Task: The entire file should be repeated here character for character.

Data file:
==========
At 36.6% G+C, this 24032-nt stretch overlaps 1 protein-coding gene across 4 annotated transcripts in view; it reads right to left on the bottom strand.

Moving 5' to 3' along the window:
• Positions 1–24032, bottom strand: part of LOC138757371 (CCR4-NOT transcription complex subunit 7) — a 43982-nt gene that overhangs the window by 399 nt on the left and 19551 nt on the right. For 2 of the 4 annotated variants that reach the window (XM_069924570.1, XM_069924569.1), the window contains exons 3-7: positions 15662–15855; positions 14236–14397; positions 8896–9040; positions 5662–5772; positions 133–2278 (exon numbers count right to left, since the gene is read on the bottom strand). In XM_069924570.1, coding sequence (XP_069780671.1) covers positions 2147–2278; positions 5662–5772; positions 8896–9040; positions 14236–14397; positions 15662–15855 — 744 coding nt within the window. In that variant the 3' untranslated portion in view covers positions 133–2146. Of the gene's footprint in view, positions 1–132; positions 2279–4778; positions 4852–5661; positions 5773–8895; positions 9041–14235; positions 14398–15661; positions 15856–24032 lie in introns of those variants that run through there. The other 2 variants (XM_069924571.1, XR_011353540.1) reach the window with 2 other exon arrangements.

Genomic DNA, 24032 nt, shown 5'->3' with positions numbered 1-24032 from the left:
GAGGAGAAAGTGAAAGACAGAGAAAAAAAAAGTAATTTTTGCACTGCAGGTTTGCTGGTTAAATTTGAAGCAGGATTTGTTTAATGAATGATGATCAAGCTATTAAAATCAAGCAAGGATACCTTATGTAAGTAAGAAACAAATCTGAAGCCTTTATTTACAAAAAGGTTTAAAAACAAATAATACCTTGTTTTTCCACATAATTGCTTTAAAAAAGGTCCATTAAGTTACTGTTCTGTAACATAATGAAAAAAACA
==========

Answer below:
At 36.6% G+C, this 24032-nt stretch overlaps 1 protein-coding gene across 4 annotated transcripts in view; it reads right to left on the bottom strand.

Moving 5' to 3' along the window:
• Positions 1–24032, bottom strand: part of LOC138757371 (CCR4-NOT transcription complex subunit 7) — a 43982-nt gene that overhangs the window by 399 nt on the left and 19551 nt on the right. For 2 of the 4 annotated variants that reach the window (XM_069924570.1, XM_069924569.1), the window contains exons 3-7: positions 15662–15855; positions 14236–14397; positions 8896–9040; positions 5662–5772; positions 133–2278 (exon numbers count right to left, since the gene is read on the bottom strand). In XM_069924570.1, coding sequence (XP_069780671.1) covers positions 2147–2278; positions 5662–5772; positions 8896–9040; positions 14236–14397; positions 15662–15855 — 744 coding nt within the window. In that variant the 3' untranslated portion in view covers positions 133–2146. Of the gene's footprint in view, positions 1–132; positions 2279–4778; positions 4852–5661; positions 5773–8895; positions 9041–14235; positions 14398–15661; positions 15856–24032 lie in introns of those variants that run through there. The other 2 variants (XM_069924571.1, XR_011353540.1) reach the window with 2 other exon arrangements.

Genomic DNA, 24032 nt, shown 5'->3' with positions numbered 1-24032 from the left:
GAGGAGAAAGTGAAAGACAGAGAAAAAAAAAGTAATTTTTGCACTGCAGGTTTGCTGGTTAAATTTGAAGCAGGATTTGTTTAATGAATGATGATCAAGCTATTAAAATCAAGCAAGGATACCTTATGTAAGTAAGAAACAAATCTGAAGCCTTTATTTACAAAAAGGTTTAAAAACAAATAATACCTTGTTTTTCCACATAATTGCTTTAAAAAAGGTCCATTAAGTTACTGTTCTGTAACATAATGAAAAAAACA